“Crossing the Divide”: How Can Tourism Practitioners and Academics Better Understand One Another? Taylor’s Professor Leads Panel at TTRA-Apac Conference in Hong Kong

“Crossing the Divide”: How Can Tourism Practitioners and Academics Better Understand One Another? Taylor’s Professor Leads Panel at TTRA-Apac Conference in Hong Kong
 
Professor Perry Hobson organised a panel at the 5th Travel & Tourism Research Association Asia-Pacific conference to try and help academics and practitioners to identify ways to develop more relevant research that can lead to better informed industry practices.

(L-R) Prof Brent Ritchie (UQ), Carolyn Childs (MyTravel Research), Prof Perry Hobson (TU), Dr Glenn McCartney (UM), Rod Hillman (EcoTourism Australia)
 
While there are many academic and industry tourism associations, the unique positioning of Travel & Tourism Research Association (TTRA) is that its membership includes both academics and industry practitioners. The theme of the 5th TTRA Asia-Pacific (TTRA-Apac) conference was on “Leveraging tourism sustainability in the Asia-Pacific through research and practice”. The conference was held at the Hong Kong Polytechnic University (SAR-China), and Prof Perry Hobson, the PVC for Global Engagement at Taylor’s University (TU), organised a panel as part of the conference to tackle the question of “Crossing the Divide”. The focus of this session was to explore ways in which academics and practitioners can work with one another to develop more relevant research, which can then lead to produce better, and more informed, industry practices. The four panelists included practitioners and academics.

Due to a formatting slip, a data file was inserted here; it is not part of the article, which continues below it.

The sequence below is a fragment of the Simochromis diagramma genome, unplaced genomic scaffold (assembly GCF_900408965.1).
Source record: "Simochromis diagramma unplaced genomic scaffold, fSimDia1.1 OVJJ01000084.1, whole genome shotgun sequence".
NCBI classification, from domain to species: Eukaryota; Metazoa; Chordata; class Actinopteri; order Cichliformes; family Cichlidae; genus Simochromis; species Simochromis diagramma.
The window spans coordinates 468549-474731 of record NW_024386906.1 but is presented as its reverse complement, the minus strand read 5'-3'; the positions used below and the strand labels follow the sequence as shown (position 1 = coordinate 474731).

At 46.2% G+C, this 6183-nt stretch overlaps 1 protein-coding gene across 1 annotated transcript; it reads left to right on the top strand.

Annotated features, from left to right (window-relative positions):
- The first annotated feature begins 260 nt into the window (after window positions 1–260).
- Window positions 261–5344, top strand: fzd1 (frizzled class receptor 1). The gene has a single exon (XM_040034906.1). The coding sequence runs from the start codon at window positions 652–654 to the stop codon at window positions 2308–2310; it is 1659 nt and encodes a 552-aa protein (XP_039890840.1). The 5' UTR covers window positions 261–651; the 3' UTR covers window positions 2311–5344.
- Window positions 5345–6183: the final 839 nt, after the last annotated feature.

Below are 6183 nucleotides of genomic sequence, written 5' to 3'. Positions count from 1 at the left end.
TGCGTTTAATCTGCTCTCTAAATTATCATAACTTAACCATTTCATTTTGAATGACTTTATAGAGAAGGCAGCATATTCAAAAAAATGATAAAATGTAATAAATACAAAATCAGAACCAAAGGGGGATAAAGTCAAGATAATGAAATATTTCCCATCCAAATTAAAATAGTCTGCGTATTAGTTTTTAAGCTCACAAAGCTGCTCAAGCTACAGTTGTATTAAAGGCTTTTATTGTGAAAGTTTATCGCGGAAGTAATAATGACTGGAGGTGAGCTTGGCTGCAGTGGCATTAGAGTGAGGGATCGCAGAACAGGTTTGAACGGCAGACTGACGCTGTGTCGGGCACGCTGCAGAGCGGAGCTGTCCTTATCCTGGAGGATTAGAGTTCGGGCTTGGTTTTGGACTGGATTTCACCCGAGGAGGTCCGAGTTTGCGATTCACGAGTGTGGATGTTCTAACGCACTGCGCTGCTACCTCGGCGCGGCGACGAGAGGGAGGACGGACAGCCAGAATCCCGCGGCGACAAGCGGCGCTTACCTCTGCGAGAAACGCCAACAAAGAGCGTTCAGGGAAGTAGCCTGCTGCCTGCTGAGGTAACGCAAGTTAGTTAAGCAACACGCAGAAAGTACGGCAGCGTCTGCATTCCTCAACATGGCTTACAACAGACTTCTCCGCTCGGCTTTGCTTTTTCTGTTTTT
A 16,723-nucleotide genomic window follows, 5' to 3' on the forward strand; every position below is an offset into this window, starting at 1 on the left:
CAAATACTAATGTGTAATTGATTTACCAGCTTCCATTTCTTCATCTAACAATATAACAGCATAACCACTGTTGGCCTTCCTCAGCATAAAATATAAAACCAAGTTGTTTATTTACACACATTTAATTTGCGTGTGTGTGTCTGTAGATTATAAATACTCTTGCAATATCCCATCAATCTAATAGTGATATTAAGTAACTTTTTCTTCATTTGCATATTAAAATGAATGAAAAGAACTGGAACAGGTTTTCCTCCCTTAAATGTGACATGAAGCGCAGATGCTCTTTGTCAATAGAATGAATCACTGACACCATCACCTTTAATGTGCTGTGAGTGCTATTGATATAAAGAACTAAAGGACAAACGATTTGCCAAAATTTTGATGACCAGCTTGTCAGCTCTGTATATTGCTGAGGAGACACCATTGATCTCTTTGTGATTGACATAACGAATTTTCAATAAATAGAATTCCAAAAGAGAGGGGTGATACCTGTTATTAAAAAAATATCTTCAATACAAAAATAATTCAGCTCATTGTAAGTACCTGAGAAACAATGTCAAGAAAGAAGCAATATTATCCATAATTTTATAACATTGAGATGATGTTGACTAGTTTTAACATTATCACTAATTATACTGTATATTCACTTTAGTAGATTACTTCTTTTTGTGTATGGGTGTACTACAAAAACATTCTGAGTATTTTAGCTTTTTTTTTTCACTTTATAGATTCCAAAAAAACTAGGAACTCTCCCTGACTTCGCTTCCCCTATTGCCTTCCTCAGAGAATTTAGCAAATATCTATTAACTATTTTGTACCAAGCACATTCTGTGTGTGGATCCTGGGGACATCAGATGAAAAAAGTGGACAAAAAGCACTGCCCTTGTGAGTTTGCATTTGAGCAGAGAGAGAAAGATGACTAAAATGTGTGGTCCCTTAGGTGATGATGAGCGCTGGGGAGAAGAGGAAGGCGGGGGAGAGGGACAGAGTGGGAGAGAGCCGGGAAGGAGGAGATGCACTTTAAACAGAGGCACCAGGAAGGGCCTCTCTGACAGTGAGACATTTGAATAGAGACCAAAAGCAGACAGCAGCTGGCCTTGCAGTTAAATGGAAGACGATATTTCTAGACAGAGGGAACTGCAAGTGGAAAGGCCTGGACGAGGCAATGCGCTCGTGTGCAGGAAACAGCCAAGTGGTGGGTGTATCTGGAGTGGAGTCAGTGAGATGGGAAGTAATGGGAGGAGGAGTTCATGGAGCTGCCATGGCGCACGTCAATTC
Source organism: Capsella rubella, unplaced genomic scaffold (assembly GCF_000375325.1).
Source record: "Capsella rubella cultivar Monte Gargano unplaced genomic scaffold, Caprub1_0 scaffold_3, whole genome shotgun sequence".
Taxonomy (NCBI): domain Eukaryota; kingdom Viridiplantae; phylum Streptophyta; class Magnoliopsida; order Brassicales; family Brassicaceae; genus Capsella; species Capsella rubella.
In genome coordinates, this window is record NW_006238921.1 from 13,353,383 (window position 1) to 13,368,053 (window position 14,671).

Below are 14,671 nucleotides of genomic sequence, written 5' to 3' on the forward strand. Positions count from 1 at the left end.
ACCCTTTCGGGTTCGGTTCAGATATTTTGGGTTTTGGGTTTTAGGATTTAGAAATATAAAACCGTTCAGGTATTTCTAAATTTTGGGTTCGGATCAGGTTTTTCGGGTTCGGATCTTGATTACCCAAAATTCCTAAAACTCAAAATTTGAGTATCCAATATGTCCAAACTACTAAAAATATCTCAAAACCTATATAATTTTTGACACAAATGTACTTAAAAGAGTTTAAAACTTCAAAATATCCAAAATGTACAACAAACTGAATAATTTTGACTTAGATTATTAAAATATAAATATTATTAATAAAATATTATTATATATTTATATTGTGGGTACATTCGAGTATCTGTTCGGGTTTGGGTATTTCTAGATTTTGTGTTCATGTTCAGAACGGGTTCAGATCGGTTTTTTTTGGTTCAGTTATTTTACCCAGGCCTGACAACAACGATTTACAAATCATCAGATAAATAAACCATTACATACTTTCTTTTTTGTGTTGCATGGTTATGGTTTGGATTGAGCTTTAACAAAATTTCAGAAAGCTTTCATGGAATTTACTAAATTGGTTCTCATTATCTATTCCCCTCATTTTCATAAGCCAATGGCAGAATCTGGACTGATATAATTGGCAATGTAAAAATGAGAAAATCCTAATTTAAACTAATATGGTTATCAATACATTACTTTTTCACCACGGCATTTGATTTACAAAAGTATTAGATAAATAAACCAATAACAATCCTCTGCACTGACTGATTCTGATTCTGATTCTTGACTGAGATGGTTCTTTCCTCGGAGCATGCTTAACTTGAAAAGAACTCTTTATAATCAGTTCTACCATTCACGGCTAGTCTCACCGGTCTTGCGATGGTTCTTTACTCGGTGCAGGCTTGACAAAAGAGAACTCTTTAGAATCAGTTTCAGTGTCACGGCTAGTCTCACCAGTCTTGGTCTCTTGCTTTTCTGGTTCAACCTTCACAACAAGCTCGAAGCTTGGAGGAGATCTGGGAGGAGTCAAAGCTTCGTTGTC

The practitioners included Ms Carolyn Childs, a consultant at MyTravel Research (Australia), and Mr Rod Hillman, the President of EcoTourism Australia. The two academics included, Assoc Prof Brent Ritchie from the University of Queensland (Australia) and also Assoc Prof Glenn McCartney from the University of Macau (SAR-China). Over the years there have been many comments made about academic research being irrelevant to industry needs, and that industry-research is being quickly and poorly done and is very short-term in its views. Prof Perry Hobson got the panelists to draw on their experiences to highlight a range of positive examples of academic-industry collaboration. Dr Glenn McCartney commented that, “one of the challenges rest with how the research is disseminated. Academic research is often written in a more difficult-to-read style, and then published in journals that are not easily accessible by practitioners”. In summing up, Prof Hobson noted that, “The general consensus was that an organisation like TTRA-Apac not only has an important role to play in bringing academics and practitioners together to talk about issues, but we now also need to explore ways to open-up research findings and to make them more widely available across Asia in more accessible and easy-to-read formats”. Dr Paolo Mura, from the School of Hospitality and Tourism Management at TU, was elected to join the Board, and the next TTRA-Apac conference will be held at the RMIT campus in Ho Chi Minh City (Vietnam) - (Global Matters 2018)